ELLSWORTH, Maine — A series of public hearings will be held this week and next in Ellsworth, Hancock and Lamoine over the issue of whether or not those communities should withdraw from Regional School Unit 24.
The three communities will vote to stay in or pull out of the school unit on Nov. 5, ending a contentious process that has unfolded over the course of more than a year.
The issue at hand is whether or not these communities can function better on their own or as members of the RSU, which in the 2009-2010 school year began serving Ellsworth and 11 towns to the north and east of the city.
Regional school units, a legacy of Gov. John Baldacci’s administration, were created by joining smaller school districts so that each unit had a target enrollment of at least 2,500 students. The purpose was, in part, to save money by creating fewer administrative offices, thereby cutting administrative costs.
Superintendent Suzanne Lukas says that’s what has happened. She points to the fact that the RSU is spending $1.61 million less this school year than the combined 12 communities spent during the year before consolidation.
Many Ellsworth residents say they are not feeling the effects of those savings.
Ellsworth taxpayers’ contribution to education has gone up over $3 million since the RSU was formed, according to numbers provided by Ellsworth’s finance director, Tammy Mote. Some of that increase can be attributed to the fact that aid from the state has gone down and Ellsworth’s taxes in general have gone up.
“Both sides have presented some interesting data,” said John Moore, a city council member who also is a retired teacher. “But they have different ways of presenting the budget data.”
While taxes are an issue, both sides say that the real question is about who can and should provide quality education for students.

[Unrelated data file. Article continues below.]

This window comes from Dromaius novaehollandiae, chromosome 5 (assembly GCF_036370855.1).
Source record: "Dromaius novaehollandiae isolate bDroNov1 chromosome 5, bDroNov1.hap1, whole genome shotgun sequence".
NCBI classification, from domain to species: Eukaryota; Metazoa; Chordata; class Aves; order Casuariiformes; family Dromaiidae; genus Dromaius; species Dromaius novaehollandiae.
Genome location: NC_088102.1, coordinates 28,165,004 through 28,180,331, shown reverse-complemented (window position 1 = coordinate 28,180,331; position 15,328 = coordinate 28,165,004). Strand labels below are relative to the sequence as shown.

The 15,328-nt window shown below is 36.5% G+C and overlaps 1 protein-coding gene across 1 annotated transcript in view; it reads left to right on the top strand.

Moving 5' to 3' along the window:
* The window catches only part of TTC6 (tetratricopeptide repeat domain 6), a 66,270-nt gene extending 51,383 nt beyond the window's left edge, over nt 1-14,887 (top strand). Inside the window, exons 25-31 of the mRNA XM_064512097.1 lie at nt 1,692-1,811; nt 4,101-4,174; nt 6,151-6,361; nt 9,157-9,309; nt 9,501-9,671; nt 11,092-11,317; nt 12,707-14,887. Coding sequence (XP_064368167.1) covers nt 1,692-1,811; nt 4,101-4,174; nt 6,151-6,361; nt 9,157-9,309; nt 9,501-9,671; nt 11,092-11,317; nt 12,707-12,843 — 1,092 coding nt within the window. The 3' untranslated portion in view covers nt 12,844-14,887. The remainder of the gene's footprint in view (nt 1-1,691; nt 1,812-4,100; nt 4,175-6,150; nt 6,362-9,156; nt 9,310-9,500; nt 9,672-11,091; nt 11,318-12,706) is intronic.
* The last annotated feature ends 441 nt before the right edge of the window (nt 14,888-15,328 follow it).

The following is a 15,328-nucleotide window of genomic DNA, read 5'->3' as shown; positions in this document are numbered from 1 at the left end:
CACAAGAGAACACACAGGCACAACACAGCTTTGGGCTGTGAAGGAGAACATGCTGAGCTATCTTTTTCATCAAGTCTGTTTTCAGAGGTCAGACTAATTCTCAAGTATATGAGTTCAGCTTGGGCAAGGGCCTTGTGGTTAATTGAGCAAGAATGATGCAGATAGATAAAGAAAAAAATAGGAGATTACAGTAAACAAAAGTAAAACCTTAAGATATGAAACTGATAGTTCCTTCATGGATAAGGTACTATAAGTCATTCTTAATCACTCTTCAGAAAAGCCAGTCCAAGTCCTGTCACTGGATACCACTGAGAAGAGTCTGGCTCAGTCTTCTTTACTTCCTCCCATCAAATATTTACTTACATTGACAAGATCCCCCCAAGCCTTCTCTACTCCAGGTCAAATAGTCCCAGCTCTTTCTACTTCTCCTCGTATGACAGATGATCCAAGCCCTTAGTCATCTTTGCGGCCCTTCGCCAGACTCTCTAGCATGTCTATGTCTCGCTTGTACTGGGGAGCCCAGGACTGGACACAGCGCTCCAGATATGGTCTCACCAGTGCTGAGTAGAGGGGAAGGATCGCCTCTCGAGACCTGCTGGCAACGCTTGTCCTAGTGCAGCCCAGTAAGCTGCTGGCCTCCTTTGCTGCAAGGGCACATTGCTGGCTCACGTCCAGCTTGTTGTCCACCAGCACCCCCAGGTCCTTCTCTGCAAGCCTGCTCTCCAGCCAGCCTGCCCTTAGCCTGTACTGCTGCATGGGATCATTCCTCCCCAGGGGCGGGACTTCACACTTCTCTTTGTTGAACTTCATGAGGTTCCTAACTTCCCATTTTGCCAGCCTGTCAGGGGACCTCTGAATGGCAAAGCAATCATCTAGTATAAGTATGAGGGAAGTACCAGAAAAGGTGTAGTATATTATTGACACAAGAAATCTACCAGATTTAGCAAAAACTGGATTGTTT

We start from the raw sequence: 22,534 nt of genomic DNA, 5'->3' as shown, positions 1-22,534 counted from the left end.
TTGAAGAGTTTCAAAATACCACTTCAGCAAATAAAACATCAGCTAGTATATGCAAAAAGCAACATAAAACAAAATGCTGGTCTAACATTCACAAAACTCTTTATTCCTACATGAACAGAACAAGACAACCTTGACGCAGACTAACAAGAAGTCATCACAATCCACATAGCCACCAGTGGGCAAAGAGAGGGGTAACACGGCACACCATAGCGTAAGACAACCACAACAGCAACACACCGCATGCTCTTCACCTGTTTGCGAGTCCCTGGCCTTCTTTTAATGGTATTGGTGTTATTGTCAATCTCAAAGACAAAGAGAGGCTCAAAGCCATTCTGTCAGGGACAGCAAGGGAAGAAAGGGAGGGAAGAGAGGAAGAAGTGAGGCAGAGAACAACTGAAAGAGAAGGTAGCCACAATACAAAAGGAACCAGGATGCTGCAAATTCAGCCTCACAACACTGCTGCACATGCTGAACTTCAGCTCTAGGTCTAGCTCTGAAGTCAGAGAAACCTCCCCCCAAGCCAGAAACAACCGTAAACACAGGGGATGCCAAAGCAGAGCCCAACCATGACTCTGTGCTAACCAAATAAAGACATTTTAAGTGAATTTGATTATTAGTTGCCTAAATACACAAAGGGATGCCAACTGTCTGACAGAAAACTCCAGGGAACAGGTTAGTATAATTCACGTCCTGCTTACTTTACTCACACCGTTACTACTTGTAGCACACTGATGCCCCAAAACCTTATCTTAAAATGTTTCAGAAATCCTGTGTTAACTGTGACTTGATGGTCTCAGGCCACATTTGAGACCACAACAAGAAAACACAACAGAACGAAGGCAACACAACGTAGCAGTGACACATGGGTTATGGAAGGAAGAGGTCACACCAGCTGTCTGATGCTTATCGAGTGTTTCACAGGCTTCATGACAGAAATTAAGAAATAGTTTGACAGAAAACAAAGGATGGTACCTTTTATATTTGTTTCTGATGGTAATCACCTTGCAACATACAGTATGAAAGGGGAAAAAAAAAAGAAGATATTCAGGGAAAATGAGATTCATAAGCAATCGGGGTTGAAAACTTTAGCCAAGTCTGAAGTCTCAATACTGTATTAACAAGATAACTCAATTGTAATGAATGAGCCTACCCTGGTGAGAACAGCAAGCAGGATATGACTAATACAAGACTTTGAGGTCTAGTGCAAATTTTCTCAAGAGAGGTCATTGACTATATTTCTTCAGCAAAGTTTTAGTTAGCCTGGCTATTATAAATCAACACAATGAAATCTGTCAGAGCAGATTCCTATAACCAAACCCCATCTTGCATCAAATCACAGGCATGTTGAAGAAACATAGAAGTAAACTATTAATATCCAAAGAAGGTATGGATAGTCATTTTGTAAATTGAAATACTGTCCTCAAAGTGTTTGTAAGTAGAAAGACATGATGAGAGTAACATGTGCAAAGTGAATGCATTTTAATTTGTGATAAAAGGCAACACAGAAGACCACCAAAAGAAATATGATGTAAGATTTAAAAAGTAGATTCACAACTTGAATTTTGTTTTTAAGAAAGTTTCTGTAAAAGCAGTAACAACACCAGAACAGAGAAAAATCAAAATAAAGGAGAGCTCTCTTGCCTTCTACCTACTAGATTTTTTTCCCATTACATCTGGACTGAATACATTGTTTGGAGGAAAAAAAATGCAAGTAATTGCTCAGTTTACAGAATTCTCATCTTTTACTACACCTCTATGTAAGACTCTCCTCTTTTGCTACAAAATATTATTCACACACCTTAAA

“What does common sense tell you? That bigger is better? Hardly. A small school board, exercising local control over its own town, leads to quality education and builds a fine, proud community,” said Anne Dale, a retired teacher who has attended the withdrawal committee’s weekly meetings.
Gordon Donaldson, a University of Maine professor of education and resident of Lamoine who has been involved in the withdrawal process there, said that in Maine towns, local control is key.
“The solution to poor achievement, particularly in poor neighborhoods, is to get parents involved,” he said. “When you set up these big districts, you take participation away from the neighborhood.”
Before the RSU, each community had its own school board. Now, there is one 14-member school board that makes decisions about the schools for all 12 communities. Ellsworth has three seats on the board and each of the other 11 towns are represented by one member.
Brenda Thomas, a teacher with a 35-year-long career who is now retired, said that under the RSU, parents aren’t attending school board meetings as much as they used to.
But, proponents of the RSU say that savings that have come as a result of the RSU translate into more student learning.
“Joining has afforded us opportunities to do professional development and training of teachers,” Lukas said. She added that four years in an RSU “was not enough time for this to gel.”
Ellsworth residents can see Mark Rosborough, chair of the Ellsworth RSU 24 withdrawal committee, and Lukas each present their side of the issue at an Ellsworth Area Chamber of Commerce session at 7:30 a.m. Tuesday, Oct. 22, at City Hall.
The session is open to the public, but those who wish to attend are asked to R.S.V.P by calling 667-5584 or emailing firstname.lastname@example.org.
The withdrawal committees in each community also must set up a public hearing beforehand to allow public discussion on the issue.
Hancock’s public hearing will be held at 7 p.m. Wednesday, Oct. 23, at Hancock Grammar School.
Ellsworth’s hearing will be held at 7 p.m. Thursday, Oct. 24, in the City Council Chambers.
Lamoine’s hearing also will be held at 7 p.m. Thursday, Oct. 24. That meeting will be at the Lamoine Consolidated School.
RSU 24 also has organized public hearings in each of the three communities.
Hancock’s will be held at 7 p.m. Monday, Oct. 28, in the Hancock Grammar School.
Ellsworth’s will be at 7 p.m. Tuesday, Oct. 29, in the Ellsworth Elementary-Middle School.
And Lamoine’s will be at 7 p.m. Wednesday, Oct. 30, in the Lamoine Consolidated School.